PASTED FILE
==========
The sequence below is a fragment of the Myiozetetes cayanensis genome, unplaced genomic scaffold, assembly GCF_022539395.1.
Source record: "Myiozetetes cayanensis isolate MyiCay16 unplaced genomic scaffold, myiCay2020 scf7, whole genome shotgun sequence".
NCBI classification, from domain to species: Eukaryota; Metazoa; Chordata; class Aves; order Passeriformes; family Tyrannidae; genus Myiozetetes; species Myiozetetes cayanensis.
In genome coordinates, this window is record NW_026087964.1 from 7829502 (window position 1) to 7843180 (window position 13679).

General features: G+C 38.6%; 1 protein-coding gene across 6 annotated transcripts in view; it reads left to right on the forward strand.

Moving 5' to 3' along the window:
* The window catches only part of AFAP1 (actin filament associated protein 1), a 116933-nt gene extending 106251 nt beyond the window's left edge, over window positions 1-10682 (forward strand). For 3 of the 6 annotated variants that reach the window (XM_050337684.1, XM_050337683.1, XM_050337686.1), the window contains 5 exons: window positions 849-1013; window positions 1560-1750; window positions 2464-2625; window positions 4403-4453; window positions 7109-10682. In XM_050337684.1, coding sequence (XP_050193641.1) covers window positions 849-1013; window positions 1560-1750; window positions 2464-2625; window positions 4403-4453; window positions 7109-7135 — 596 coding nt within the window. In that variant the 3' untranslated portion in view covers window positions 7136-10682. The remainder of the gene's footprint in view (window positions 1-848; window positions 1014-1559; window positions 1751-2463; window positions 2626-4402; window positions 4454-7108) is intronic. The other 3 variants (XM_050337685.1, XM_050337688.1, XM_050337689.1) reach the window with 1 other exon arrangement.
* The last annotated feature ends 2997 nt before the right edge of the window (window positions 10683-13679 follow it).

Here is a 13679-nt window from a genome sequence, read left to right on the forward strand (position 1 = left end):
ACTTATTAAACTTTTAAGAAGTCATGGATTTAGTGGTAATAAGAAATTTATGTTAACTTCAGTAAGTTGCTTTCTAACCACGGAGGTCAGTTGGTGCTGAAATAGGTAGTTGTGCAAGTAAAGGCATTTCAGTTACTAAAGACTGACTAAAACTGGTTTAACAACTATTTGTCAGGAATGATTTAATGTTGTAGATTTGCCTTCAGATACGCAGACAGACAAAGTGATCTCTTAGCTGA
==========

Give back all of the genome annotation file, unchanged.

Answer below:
The sequence below is a fragment of the Myiozetetes cayanensis genome, unplaced genomic scaffold, assembly GCF_022539395.1.
Source record: "Myiozetetes cayanensis isolate MyiCay16 unplaced genomic scaffold, myiCay2020 scf7, whole genome shotgun sequence".
NCBI classification, from domain to species: Eukaryota; Metazoa; Chordata; class Aves; order Passeriformes; family Tyrannidae; genus Myiozetetes; species Myiozetetes cayanensis.
In genome coordinates, this window is record NW_026087964.1 from 7829502 (window position 1) to 7843180 (window position 13679).

General features: G+C 38.6%; 1 protein-coding gene across 6 annotated transcripts in view; it reads left to right on the forward strand.

Moving 5' to 3' along the window:
* The window catches only part of AFAP1 (actin filament associated protein 1), a 116933-nt gene extending 106251 nt beyond the window's left edge, over window positions 1-10682 (forward strand). For 3 of the 6 annotated variants that reach the window (XM_050337684.1, XM_050337683.1, XM_050337686.1), the window contains 5 exons: window positions 849-1013; window positions 1560-1750; window positions 2464-2625; window positions 4403-4453; window positions 7109-10682. In XM_050337684.1, coding sequence (XP_050193641.1) covers window positions 849-1013; window positions 1560-1750; window positions 2464-2625; window positions 4403-4453; window positions 7109-7135 — 596 coding nt within the window. In that variant the 3' untranslated portion in view covers window positions 7136-10682. The remainder of the gene's footprint in view (window positions 1-848; window positions 1014-1559; window positions 1751-2463; window positions 2626-4402; window positions 4454-7108) is intronic. The other 3 variants (XM_050337685.1, XM_050337688.1, XM_050337689.1) reach the window with 1 other exon arrangement.
* The last annotated feature ends 2997 nt before the right edge of the window (window positions 10683-13679 follow it).

Here is a 13679-nt window from a genome sequence, read left to right on the forward strand (position 1 = left end):
ACTTATTAAACTTTTAAGAAGTCATGGATTTAGTGGTAATAAGAAATTTATGTTAACTTCAGTAAGTTGCTTTCTAACCACGGAGGTCAGTTGGTGCTGAAATAGGTAGTTGTGCAAGTAAAGGCATTTCAGTTACTAAAGACTGACTAAAACTGGTTTAACAACTATTTGTCAGGAATGATTTAATGTTGTAGATTTGCCTTCAGATACGCAGACAGACAAAGTGATCTCTTAGCTGA